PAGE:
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Advisers spend 25% of turnover on regulation

Research suggests advisers are spending a quarter of their turnover on regulation.

Last month Treasury select committee chair Andrew Tyrie told Money Marketing advisers needed to produce a “robust” figure on total regulatory costs in order to better hold the regulator to account.

In response, mergers and acquisitions firm Retiring IFA has surveyed 225 adviser firms, most of them directly authorised, on their regulatory costs. It found firms spend an average of 25 per cent of their turnover on regulation, taking into account both regulatory fees and overhead costs such as compliance training.

Retiring IFA founder Stephen Hagues has written an open letter to Tyrie urging him to use the information to ensure advisers’ regulatory costs are more proportionate to the risk they pose.

In the letter, he says: “Last month you laid down a challenge to the adviser sector to prove the cost of regulation. Advisers have responded to that challenge and the figure is shockingly high.”

Facts & Figures Chartered Financial Planners managing director Simon Webster says 25 per cent is an “obscenely” high proportion to spend on regulation.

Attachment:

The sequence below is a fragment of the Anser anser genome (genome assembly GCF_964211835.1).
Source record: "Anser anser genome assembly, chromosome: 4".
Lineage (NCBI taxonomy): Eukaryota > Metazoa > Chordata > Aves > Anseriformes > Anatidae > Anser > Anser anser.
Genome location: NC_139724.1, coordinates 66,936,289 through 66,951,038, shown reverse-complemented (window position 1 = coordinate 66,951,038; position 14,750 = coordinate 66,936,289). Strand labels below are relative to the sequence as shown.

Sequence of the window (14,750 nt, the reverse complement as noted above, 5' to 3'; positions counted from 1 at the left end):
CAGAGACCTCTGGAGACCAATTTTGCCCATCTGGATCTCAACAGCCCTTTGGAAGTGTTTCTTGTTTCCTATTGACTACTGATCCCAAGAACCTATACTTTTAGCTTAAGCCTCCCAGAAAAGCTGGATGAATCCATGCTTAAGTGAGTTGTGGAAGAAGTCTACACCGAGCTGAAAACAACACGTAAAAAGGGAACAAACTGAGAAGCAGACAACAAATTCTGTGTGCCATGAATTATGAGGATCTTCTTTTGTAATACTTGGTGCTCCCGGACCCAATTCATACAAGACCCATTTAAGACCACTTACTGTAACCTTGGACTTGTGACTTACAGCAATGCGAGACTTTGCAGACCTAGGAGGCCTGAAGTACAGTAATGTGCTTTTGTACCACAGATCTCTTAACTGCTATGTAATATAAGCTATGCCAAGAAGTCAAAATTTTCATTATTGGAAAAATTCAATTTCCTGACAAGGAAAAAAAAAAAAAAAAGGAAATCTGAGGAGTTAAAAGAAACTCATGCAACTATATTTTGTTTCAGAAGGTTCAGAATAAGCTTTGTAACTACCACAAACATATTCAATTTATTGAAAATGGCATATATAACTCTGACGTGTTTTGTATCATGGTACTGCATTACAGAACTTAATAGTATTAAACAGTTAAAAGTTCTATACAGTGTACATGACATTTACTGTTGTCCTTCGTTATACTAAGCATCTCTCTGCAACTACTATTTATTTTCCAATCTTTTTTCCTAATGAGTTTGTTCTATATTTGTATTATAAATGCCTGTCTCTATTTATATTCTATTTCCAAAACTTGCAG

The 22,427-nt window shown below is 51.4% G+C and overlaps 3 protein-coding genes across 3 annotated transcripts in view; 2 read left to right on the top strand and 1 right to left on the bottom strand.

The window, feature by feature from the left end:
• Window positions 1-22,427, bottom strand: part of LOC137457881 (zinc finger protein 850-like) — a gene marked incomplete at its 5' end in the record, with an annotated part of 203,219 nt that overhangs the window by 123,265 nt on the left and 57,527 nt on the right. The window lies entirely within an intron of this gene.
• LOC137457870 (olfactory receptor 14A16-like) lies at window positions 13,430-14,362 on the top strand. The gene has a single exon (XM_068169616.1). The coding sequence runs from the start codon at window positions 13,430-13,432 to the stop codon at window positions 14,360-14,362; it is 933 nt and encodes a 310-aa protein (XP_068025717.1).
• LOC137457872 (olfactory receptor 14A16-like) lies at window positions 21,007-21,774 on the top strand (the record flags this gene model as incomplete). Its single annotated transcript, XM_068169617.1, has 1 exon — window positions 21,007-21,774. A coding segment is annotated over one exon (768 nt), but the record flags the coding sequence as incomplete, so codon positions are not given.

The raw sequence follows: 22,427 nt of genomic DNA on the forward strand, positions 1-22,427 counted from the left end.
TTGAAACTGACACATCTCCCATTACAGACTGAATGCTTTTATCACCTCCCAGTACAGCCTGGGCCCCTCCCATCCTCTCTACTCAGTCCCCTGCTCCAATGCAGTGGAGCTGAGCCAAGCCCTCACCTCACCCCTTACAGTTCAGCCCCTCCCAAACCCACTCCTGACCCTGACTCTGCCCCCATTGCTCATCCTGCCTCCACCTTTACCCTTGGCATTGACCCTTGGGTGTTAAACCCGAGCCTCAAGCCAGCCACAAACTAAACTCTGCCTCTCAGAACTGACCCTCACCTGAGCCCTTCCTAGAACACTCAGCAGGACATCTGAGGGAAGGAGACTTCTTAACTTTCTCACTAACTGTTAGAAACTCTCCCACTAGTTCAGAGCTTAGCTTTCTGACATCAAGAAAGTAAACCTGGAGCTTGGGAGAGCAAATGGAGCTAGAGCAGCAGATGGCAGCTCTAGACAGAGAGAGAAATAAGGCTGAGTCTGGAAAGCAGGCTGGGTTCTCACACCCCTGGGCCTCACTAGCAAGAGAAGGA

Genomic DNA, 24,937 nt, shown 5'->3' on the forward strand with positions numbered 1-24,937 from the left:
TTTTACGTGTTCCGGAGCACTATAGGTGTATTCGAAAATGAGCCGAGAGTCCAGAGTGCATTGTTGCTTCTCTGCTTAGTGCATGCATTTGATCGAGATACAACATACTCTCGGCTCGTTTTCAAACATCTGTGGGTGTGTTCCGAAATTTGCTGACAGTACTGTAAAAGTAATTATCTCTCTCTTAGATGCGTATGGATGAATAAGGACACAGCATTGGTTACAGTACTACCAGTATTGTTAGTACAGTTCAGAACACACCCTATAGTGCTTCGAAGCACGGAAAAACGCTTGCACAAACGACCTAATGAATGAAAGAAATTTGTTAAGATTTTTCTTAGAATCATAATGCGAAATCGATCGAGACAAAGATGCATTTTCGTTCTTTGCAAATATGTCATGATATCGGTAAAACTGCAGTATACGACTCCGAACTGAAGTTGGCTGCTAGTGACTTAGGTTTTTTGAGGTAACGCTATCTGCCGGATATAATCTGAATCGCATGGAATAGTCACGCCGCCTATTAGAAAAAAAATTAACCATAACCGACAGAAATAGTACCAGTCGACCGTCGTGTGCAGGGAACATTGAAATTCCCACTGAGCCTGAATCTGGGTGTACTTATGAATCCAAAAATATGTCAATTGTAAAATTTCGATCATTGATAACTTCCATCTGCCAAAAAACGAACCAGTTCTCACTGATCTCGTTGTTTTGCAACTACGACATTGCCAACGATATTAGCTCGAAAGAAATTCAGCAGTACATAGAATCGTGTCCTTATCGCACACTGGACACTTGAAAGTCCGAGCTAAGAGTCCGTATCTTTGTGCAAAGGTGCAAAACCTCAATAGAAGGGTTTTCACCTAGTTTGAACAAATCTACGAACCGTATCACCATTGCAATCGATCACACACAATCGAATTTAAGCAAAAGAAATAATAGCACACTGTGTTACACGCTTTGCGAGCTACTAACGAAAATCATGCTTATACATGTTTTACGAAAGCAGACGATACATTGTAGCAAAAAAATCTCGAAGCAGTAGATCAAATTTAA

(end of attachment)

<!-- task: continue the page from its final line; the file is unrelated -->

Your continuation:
He says: “Tyrie is absolutely right to call for a robust figure and I have written directly to him offering my support.”

Apfa director general Chris Hannant says the trade body hopes to provide its own calculation on a more “systemic” basis.

He says: “The problem is people may be working out the figure on a different basis.

“The figure also needs to be replicable so we can track it on a year-on-year basis – the point is whether it is going up or down.”


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There are 3 comments at the moment, we would love to hear your opinion too.

  1. Shouldn’t the headline read…

    “Clients pay 30% extra regulatory premium over and above advice costs”

  2. I think before everyone gets carried away with this, clarity needs to be provided on what costs are actually part of regulation.

    FCA, FOS, FSCS fees are the obvious element, as presumably is PI – all of which are required for trading. Perhaps holding capital is a regulatory cost? Then there’s the cost of doing the job competently, which is open to much interpretation – CPD is a requirement, but not always at a direct cost, even with the FCA’s ruling on inducements.

    So… quite what goes into this cost field is a pretty broad set of figures which could be justified as regulation costs, but perhaps if the regulator was disbanded (as some commentators appear to want) how much of the training, compliance, software etc would still be used… I would suggest that most good firms would use the “kit” regardless of regulation because it helps us do a better job and manage the risk within our practices.

    This may not be what advisers and some firms would want to hear, but if you are going to come up with inflammatory headlines, you need to be clear about precisely what goes into them.

  3. Absolute rubbish. It’s about 5%.

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